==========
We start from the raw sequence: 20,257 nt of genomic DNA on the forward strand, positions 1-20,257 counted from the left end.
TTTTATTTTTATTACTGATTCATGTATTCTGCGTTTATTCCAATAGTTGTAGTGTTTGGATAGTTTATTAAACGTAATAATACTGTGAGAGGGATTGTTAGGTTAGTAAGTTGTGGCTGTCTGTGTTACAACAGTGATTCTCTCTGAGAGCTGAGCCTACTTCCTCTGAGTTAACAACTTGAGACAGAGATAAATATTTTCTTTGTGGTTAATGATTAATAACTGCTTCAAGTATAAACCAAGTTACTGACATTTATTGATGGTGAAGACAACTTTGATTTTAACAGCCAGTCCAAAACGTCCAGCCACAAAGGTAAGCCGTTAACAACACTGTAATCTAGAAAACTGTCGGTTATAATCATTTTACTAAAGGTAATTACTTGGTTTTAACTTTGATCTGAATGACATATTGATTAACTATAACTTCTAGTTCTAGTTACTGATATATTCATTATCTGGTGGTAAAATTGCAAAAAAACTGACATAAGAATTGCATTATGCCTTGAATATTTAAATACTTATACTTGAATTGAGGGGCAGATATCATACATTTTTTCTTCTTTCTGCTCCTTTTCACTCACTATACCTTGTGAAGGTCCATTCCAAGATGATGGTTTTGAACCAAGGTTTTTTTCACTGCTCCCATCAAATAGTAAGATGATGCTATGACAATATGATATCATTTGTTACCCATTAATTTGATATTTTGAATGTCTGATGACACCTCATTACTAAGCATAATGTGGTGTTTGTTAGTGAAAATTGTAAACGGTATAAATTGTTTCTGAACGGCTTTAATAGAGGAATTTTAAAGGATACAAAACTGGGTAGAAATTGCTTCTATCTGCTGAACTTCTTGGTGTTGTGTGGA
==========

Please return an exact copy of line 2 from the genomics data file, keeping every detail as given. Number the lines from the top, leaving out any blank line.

TTTTATTTTTATTACTGATTCATGTATTCTGCGTTTATTCCAATAGTTGTAGTGTTTGGATAGTTTATTAAACGTAATAATACTGTGAGAGGGATTGTTAGGTTAGTAAGTTGTGGCTGTCTGTGTTACAACAGTGATTCTCTCTGAGAGCTGAGCCTACTTCCTCTGAGTTAACAACTTGAGACAGAGATAAATATTTTCTTTGTGGTTAATGATTAATAACTGCTTCAAGTATAAACCAAGTTACTGACATTTATTGATGGTGAAGACAACTTTGATTTTAACAGCCAGTCCAAAACGTCCAGCCACAAAGGTAAGCCGTTAACAACACTGTAATCTAGAAAACTGTCGGTTATAATCATTTTACTAAAGGTAATTACTTGGTTTTAACTTTGATCTGAATGACATATTGATTAACTATAACTTCTAGTTCTAGTTACTGATATATTCATTATCTGGTGGTAAAATTGCAAAAAAACTGACATAAGAATTGCATTATGCCTTGAATATTTAAATACTTATACTTGAATTGAGGGGCAGATATCATACATTTTTTCTTCTTTCTGCTCCTTTTCACTCACTATACCTTGTGAAGGTCCATTCCAAGATGATGGTTTTGAACCAAGGTTTTTTTCACTGCTCCCATCAAATAGTAAGATGATGCTATGACAATATGATATCATTTGTTACCCATTAATTTGATATTTTGAATGTCTGATGACACCTCATTACTAAGCATAATGTGGTGTTTGTTAGTGAAAATTGTAAACGGTATAAATTGTTTCTGAACGGCTTTAATAGAGGAATTTTAAAGGATACAAAACTGGGTAGAAATTGCTTCTATCTGCTGAACTTCTTGGTGTTGTGTGGA